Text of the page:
Service Fabric .NET SDK goes open source 


Over the last few years, we have made significant investments in making Azure a more open and flexible platform for developers. Azure open source projects on GitHub have grown to over 1,800 repos with over 9,000 contributors. Today, we are excited to announce that the Service Fabric .NET SDK is now also open source on GitHub. This includes Reliable Services, Reliable Actors, Service Remoting, and ASP.NET Core integration.

We’ve had a lot of success with our service-fabric-issues repo as a place for discussions, reporting issues, and working with the community. By opening up the .NET SDK source in its own set of repos we hope to work even closer with developers in the community by providing more targeted areas of discussion, feedback, and of course, opening the source up for contributions.

We’ve also heard from a lot of you about the importance of having an open source SDK to work with, and we couldn’t agree more. When you’re building a framework of your own on Service Fabric, integrating with other tools and frameworks like Autofac, or just building services and applications, having access to the SDK source code makes life a lot easier. Code is documentation, and having access to it is very valuable.

Head over to our new Service Fabric home repo at https://github.com/Azure/service-fabric where you’ll find links to all Service Fabric open source projects, documentation, samples, information on our development process, and how to contribute.

The road to open source

Service Fabric started as the platform powering some of our most-loved cloud services. Since we discovered that our customers were grappling with similar complex problems in building distributed applications, we released Azure Service Fabric to the world, and ever since we’ve heard from our customers about how it enables them to build mission critical, highly scalable services. Keeping up with the momentum, we made the decision to open source the SDK, but because of the way Service Fabric evolved it is deeply rooted in internal Microsoft tools and processes. We’ve spent a good chunk of time removing those internal dependencies from the .NET SDK to bring you open source projects that you can build using nothing but the most basic, freely available tools.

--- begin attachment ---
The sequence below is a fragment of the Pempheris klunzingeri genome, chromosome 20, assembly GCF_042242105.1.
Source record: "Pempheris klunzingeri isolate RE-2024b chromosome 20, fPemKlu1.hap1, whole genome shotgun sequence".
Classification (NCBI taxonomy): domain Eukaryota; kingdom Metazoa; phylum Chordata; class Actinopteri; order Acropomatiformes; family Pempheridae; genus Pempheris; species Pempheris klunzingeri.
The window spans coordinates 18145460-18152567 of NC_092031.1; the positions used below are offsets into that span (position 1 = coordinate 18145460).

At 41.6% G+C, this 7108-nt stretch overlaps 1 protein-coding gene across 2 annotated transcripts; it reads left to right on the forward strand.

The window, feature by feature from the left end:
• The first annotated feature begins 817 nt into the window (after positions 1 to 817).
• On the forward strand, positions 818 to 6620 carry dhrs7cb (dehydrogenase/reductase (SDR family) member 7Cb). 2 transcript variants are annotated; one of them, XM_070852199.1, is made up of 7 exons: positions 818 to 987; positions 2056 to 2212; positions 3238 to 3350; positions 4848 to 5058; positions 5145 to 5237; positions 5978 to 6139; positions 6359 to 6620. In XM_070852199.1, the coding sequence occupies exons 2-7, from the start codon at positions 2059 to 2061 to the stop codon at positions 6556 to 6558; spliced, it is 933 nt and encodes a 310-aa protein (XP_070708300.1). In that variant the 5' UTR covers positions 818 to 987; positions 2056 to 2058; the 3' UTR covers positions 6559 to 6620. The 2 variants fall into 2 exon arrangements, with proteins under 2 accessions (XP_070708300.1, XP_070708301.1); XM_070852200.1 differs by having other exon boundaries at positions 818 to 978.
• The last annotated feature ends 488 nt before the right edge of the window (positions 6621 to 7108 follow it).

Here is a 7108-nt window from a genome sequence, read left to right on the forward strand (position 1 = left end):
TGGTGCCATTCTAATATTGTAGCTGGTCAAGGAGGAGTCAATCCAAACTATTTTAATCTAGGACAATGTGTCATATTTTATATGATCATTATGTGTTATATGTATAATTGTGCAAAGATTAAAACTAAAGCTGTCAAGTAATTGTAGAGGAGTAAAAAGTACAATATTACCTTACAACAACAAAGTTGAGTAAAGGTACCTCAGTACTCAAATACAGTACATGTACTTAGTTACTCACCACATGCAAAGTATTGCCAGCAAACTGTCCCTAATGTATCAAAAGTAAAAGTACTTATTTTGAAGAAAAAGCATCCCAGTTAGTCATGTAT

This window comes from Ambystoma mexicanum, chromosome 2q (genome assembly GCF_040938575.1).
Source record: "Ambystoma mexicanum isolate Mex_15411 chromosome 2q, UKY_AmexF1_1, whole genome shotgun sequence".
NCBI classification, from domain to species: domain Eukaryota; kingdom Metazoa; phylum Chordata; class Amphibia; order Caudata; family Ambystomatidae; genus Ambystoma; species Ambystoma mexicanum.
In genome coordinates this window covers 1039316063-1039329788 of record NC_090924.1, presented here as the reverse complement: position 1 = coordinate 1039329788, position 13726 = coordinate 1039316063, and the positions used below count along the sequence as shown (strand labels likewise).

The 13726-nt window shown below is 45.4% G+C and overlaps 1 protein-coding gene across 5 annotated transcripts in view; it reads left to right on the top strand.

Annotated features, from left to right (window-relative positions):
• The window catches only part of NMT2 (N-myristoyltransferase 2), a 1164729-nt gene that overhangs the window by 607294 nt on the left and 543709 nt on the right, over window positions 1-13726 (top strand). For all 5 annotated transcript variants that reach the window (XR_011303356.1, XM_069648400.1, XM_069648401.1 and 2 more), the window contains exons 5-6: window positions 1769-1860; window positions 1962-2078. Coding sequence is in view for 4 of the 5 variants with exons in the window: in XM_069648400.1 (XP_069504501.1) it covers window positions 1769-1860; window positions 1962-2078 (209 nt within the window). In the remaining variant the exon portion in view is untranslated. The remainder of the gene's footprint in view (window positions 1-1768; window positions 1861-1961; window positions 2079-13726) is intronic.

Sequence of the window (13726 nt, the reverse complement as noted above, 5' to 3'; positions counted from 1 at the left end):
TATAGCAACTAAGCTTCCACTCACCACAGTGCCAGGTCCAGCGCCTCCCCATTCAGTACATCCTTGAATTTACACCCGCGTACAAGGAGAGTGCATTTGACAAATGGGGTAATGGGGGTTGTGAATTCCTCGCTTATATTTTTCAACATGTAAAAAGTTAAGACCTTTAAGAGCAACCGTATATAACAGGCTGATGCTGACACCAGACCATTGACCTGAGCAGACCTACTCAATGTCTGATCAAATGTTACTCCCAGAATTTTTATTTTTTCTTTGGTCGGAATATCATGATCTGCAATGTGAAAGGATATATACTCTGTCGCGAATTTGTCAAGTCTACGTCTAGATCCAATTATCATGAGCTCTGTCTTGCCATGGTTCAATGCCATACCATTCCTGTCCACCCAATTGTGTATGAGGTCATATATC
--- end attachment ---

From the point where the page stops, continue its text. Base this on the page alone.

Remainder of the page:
Where we are now

So far in this journey we are in the beginning stages and in learning mode. We’re starting by open sourcing a small portion of Service Fabric and growing from there. Although we were able to separate the .NET SDK source code from internal dependencies, our development process still relies on internal tools, and so we will continue to do our own development in a private repo for the time being. At each SDK release, we will push our latest changes back out to GitHub.

At this stage, we’re accepting code contributions on a limited basis, and we encourage you to continue to join us on GitHub to share ideas and report issues. We’re looking forward to working closer with the community to make Service Fabric better for everyone.


Comments (7)

  1. Roy says:

    Nice move though such intro post needs *much* more context. What exactly is the part that was opened? which are the layers that were not? What is the end-game here? full OSS for SS / just the bits we are compiling against? the orchestration and data layers too?
    An architecture diagram would be handy here.

  2. Sjoukje Zaal says:

    Can’t wait to take a look at the samples and the code.

  3. Raul says:

    Great news!! I have no experience with Service Fabric (just interest from watching videos), but it is a great move as I am evaluating using it in the future.

  4. Raj says:

    I couldn’t see the SDK in Github. Only 4 document files are there under Azure/Service-Fabric. Please post Github link for the SDK.

    1. https://github.com/Azure/service-fabric is the home repo for Service Fabric on GitHub. If you look at the readme, there are links to all Service Fabric open source projects.

      1. Raj says:

        I believe the project(s) related with local dev cluster are not posted yet.

        1. No, but the local dev cluster is mostly just PowerShell scripts and config files which you can just go look at in your SDK installation directory, normally under C:\Program Files\Microsoft SDKs\Service Fabric\ClusterSetup

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